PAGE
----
Realizing that you simply cannot afford to keep up with mortgage payments is hard. There's the worry of just what is going to happen and where you are going to live, and for some, a certain amount of shame realizing that you may end up losing your home.
While recently released numbers show an overall decrease in nationwide foreclosures, it turns out that all of the judicial states combined actually saw an increase as opposed to a combination of all of the states where a judge is not required to sign off on a foreclosure. Florida is a judicial state.
One of the nation's largest home loan servicers is seeing a decline in the number of delinquent payments by homeowners in South Florida. In less than a year, those homeowners that were at least 60 days late dropped by a third, according to a spokesperson for Bank of America. The numbers show the decline from 30,000 late homeowners in June of last year to 19,000 this month. According to a federal report from the U.S. Department of Housing and Urban Development, this is a national trend as well.
In Florida, on average it takes 861 days from the time a person stops paying their mortgage to when the foreclosure process officially comes to an end with the bank taking complete control of the home. However, now with strict guidelines for banks in terms of repossession, the thought is that foreclosures will increase in Florida and across the country.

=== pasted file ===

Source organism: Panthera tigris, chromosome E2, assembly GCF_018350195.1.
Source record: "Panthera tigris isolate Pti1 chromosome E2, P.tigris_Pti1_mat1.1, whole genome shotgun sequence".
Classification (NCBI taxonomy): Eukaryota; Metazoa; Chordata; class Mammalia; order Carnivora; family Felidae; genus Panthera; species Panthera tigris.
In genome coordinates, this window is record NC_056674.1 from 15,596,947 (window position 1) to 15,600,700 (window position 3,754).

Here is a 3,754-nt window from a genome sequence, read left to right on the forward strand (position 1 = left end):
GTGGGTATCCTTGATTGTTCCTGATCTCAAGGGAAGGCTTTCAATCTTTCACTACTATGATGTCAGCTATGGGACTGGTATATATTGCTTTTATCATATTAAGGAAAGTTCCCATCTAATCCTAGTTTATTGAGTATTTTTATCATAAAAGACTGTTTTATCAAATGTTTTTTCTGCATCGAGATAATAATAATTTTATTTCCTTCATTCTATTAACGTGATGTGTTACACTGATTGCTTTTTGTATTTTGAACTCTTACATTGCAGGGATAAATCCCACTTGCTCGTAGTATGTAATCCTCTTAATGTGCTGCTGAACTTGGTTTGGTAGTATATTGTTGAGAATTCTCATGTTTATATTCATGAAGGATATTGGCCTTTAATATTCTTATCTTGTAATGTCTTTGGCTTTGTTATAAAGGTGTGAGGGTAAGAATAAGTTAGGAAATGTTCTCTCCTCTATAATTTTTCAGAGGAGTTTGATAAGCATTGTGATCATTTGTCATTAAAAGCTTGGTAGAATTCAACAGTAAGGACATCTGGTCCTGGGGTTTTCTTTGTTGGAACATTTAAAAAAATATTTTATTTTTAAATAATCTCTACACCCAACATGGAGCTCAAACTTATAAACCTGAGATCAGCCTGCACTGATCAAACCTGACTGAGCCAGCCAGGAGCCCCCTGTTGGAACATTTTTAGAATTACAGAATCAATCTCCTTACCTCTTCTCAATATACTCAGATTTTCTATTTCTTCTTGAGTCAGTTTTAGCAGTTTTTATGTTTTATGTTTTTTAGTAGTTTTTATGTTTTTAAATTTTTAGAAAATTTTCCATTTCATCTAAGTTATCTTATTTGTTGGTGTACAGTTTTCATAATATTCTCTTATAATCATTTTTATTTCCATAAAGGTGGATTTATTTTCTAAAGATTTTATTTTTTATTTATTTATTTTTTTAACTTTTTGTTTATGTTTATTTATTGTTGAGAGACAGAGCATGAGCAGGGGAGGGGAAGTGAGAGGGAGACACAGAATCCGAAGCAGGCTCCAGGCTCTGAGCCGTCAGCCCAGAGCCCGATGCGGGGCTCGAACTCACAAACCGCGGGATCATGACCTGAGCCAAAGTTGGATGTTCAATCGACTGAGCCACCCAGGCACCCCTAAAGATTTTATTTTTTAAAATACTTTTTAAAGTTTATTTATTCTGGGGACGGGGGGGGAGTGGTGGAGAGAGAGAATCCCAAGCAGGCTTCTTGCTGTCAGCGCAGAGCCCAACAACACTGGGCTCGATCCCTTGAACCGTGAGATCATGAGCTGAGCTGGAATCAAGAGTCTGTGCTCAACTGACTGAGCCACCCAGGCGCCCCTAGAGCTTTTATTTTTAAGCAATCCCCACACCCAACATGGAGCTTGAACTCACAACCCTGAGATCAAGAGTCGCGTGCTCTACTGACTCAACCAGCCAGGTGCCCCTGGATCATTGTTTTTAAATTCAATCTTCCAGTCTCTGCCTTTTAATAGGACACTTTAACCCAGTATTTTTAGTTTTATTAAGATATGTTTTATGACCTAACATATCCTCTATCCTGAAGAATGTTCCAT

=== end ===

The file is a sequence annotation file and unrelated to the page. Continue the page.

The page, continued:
When a family income is reduced by the loss of employment, underemployment or an unforeseen increase in medical expenses, they can end up getting behind on their mortgage payments. And while bankruptcy is one way to halt a foreclosure, a mortgage modification can also help a person avoid foreclosure.
If all goes as planned, in the future, more struggling homeowners in Florida, and around the country, who are in fear of losing their home to foreclosure, may be able to find some needed relief through the federal Home Affordable Modification Program.
The owner of the Miami Dolphins recently agreed to the terms of a mortgage modification in order to avoid foreclosure on a building that he controls in Florida. The modification news came right before the holidays, which most likely resulted in a huge sigh of relief for Barnes & Noble and Macy's, which are both housed in the 756,471-square-foot CityPlace mixed-use center.
With a record number of home owners facing financial hardship and foreclosures on their homes, including many in the Orlando area, many people are looking for alternative ways to pay and lessen their burden. A pilot program for mortgage modification started last year in the Orlando area and not people across the nation are taking note.
Some Florida homeowners incorrectly believe that just because they have an expensive mortgage that they will not be able to qualify for a loan modification. However, while the Home Affordable Modification Program is typically for conforming mortgages, the majority of homeowners who actually do receive modifications do so outside of HAMP. In these situations, homeowners work directly with lenders.
These days many Florida homeowners own homes with mortgages that are underwater, meaning that they owe more on their mortgage than the home is worth. And while this is tough for any homeowner, many couples who are underwater and facing divorce, are also wondering what their options are. It turns out, they are much the same as many others also facing mortgage problems.